Hal Robson-Kanu (right) of Wales watches after failing to get a touch as Cotterill’s cross goes in to score the first goal of the qualifier
Bale (left) joins Cotterill and King in celebration during the Euro 2016 qualifying match in Group B as Wales take a 1-0 lead on Monday
Robson-Kanu scores his team’s second goal during the Euro 2016 qualifier against Cyprus after a clever flick through by Bale
Robson-Kanu runs away in celebration as Wales double their lead on Monday night against Cyprus in the 23rd minute
Wales celebrate together after going 2-0 up as the home side seemingly looked en route for a comfortable victory against Cyprus
Bale nearly reopened the cushion with a deflected free-kick that Kissas pushed on to the bar, before Joe Ledley saw his header cleared off the line by Merkis. But two minutes after the interval the picture shifted again. King dismissed.
George Williams’s full debut was brought to an end, as Dave Edwards arrived to give security.
Bale was the outlet and he was crassly brought down by Charis Kyriakou in the closing stages. Only a yellow was shown, to complete an erratic night from Grafe.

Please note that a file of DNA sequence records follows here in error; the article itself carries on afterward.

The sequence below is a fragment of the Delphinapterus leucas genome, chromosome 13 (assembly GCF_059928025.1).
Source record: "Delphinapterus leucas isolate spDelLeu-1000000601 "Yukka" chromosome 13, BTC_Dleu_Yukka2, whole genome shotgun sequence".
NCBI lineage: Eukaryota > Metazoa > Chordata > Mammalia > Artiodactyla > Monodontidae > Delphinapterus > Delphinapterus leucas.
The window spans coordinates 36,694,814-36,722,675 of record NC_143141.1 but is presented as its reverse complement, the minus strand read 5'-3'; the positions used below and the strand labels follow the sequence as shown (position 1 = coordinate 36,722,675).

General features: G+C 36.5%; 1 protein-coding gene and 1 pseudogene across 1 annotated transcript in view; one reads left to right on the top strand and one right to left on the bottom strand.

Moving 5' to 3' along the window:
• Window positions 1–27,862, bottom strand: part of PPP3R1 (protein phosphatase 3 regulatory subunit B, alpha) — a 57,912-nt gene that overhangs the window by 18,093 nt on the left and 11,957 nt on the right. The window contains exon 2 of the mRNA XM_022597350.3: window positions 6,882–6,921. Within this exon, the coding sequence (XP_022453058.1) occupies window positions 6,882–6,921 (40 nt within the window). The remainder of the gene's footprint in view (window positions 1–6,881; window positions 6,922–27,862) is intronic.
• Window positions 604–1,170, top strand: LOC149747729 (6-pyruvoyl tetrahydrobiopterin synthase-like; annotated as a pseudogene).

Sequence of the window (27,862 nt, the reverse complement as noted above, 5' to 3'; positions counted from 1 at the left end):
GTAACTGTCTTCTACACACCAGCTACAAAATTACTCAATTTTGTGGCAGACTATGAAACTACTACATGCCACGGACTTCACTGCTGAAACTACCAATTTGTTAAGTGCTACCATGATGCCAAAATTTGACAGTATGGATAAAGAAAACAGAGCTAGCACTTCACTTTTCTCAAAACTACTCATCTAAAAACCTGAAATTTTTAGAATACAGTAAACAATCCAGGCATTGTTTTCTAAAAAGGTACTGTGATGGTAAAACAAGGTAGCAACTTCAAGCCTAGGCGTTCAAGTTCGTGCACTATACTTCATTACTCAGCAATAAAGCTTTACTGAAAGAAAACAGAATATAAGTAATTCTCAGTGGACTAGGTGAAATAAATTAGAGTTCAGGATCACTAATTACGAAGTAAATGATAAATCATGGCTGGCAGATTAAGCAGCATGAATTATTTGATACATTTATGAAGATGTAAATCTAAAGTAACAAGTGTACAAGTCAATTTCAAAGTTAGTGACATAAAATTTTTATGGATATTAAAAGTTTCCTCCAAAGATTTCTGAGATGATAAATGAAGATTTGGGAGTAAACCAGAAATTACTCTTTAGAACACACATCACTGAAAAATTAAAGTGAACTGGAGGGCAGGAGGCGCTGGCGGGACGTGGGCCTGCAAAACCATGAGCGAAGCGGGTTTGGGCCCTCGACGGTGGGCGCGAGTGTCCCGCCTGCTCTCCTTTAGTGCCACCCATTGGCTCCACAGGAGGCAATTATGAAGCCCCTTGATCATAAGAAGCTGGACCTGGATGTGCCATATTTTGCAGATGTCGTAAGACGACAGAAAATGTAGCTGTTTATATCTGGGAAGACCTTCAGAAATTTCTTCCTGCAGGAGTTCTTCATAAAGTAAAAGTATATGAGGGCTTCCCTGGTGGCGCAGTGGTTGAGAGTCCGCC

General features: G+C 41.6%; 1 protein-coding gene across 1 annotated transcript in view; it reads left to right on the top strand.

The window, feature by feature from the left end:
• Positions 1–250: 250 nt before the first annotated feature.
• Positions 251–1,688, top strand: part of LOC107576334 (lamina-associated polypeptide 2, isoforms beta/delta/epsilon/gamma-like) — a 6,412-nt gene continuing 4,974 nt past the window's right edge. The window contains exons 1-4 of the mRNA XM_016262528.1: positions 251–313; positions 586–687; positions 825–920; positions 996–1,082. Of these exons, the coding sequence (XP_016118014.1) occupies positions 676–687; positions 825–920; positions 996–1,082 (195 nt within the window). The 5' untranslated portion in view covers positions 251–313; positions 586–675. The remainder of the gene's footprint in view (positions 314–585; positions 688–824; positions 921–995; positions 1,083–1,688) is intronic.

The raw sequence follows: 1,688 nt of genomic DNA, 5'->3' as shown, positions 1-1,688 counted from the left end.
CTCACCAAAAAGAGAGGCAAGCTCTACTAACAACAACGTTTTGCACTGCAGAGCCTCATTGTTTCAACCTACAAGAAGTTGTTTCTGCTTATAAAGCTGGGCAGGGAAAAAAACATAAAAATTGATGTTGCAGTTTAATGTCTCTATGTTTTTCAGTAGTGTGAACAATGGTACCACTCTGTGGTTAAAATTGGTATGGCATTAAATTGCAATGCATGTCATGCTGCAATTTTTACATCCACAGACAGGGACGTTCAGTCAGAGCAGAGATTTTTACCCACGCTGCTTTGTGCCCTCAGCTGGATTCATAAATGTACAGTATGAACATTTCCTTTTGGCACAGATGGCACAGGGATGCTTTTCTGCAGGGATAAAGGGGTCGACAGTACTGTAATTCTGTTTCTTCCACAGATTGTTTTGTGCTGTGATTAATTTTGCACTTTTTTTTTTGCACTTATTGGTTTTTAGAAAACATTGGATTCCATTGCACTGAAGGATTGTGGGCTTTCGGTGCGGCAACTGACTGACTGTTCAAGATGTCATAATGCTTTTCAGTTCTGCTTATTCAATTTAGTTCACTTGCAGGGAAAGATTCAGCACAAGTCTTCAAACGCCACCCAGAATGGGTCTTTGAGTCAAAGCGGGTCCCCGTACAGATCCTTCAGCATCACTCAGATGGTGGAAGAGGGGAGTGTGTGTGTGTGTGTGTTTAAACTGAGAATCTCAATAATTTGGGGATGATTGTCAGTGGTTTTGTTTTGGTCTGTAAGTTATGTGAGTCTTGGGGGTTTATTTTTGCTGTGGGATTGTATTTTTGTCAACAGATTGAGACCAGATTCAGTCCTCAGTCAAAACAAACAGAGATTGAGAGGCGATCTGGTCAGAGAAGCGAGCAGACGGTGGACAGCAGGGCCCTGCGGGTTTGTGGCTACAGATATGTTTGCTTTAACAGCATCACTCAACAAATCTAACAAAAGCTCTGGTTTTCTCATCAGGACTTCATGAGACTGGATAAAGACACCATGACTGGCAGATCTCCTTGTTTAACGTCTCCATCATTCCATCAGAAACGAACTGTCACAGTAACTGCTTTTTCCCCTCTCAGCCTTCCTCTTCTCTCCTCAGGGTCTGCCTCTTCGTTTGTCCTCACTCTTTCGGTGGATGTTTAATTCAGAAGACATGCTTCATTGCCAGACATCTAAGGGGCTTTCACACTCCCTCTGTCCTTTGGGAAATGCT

It meant that rather than building on goals from Cotterill and Robson-Kanu, Wales were forced to defend deep to maintain their advantage.
Vincent Laban of Cyprus celebrates scoring his goal with manager Charalampos Christodoulou as the visitors get back in the game
Cyprus gave themselves a chance of coming back into the tie with Laban’s goal as it was 2-1 when half time approached in Wales
Bale leaps for the ball during the Euro 2016 qualifying win aagisnt Cyprus as Wales hang on for their second Group B victory
Bale and Co remain unbeaten in Group B after two wins and one draw with the latest three points coming against a tough Cyprus challenge
Read more: http://www.dailymail.co.uk/sport/football/article-2791440/wales-2-1-cyprus-gareth-bale-dragons-team-mates-hang-euro-2016-qualifying-win.html#ixzz3G3rX5A6P
Follow us: @MailOnline on Twitter | DailyMail on Facebook